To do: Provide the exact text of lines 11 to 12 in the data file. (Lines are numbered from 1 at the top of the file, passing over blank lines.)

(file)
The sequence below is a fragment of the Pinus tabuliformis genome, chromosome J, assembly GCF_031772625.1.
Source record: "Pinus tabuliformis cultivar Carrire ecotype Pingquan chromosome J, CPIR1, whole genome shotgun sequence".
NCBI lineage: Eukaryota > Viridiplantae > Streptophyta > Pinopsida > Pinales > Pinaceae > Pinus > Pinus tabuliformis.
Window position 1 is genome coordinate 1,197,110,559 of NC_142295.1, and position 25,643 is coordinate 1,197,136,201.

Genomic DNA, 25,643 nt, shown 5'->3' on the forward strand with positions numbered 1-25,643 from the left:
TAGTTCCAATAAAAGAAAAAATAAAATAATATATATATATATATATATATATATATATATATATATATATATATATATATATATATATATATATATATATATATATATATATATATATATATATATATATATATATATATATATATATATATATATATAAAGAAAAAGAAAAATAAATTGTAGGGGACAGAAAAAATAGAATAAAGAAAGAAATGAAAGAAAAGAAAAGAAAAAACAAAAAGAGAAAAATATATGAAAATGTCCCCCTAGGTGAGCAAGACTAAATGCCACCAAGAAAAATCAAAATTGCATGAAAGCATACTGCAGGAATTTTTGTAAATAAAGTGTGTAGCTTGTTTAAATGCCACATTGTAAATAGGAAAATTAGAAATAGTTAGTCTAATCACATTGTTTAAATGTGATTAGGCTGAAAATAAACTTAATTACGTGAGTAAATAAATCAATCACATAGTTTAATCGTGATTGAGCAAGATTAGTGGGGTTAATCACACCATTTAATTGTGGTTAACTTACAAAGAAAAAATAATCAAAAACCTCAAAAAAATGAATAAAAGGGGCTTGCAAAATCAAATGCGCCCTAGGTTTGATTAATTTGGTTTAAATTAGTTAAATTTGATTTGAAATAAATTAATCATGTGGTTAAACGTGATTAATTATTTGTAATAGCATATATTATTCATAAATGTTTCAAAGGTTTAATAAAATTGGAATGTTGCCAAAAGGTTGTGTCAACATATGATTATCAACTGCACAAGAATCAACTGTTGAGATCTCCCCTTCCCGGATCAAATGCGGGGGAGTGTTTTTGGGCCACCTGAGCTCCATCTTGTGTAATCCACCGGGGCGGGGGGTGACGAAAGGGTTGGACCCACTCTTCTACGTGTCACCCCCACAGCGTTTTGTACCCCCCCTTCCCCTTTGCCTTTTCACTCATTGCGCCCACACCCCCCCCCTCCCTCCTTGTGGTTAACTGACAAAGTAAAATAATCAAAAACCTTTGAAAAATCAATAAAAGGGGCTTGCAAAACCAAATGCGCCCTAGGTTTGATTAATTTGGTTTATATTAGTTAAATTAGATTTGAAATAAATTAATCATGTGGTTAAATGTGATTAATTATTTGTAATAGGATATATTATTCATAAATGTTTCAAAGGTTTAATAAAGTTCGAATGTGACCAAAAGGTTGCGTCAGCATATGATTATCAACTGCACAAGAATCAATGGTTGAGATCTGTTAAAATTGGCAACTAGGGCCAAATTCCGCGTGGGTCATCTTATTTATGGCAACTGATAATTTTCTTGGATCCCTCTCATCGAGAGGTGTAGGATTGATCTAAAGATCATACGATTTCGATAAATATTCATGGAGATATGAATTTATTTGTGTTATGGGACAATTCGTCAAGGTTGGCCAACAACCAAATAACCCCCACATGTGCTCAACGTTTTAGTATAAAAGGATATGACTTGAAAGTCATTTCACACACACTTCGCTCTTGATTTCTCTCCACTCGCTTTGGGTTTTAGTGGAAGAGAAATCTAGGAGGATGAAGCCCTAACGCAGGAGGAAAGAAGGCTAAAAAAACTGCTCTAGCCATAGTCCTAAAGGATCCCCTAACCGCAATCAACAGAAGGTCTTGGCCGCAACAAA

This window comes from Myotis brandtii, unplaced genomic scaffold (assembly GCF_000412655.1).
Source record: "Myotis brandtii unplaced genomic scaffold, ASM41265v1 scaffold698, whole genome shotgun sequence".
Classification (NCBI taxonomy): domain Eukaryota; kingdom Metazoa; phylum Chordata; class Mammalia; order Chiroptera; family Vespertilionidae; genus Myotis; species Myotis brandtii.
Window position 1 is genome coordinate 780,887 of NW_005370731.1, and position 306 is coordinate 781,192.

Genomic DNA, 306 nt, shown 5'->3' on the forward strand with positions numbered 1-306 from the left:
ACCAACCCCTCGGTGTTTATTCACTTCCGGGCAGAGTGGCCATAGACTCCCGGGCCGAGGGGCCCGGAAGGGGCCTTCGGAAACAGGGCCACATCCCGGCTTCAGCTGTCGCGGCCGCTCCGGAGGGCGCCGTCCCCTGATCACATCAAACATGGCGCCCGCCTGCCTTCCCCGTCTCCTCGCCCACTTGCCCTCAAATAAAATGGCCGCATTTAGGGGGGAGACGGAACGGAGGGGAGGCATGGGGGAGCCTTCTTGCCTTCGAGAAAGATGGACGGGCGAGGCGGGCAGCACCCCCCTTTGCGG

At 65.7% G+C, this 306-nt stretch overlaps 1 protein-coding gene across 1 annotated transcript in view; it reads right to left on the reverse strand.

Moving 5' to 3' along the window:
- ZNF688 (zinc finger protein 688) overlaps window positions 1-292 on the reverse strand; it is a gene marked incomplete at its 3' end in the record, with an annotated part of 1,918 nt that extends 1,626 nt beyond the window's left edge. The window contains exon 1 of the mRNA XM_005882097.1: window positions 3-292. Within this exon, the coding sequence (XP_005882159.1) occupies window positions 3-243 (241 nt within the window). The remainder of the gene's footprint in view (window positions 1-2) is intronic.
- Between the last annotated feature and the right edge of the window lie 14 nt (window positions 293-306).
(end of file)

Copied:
Genomic DNA, 306 nt, shown 5'->3' on the forward strand with positions numbered 1-306 from the left:
ACCAACCCCTCGGTGTTTATTCACTTCCGGGCAGAGTGGCCATAGACTCCCGGGCCGAGGGGCCCGGAAGGGGCCTTCGGAAACAGGGCCACATCCCGGCTTCAGCTGTCGCGGCCGCTCCGGAGGGCGCCGTCCCCTGATCACATCAAACATGGCGCCCGCCTGCCTTCCCCGTCTCCTCGCCCACTTGCCCTCAAATAAAATGGCCGCATTTAGGGGGGAGACGGAACGGAGGGGAGGCATGGGGGAGCCTTCTTGCCTTCGAGAAAGATGGACGGGCGAGGCGGGCAGCACCCCCCTTTGCGG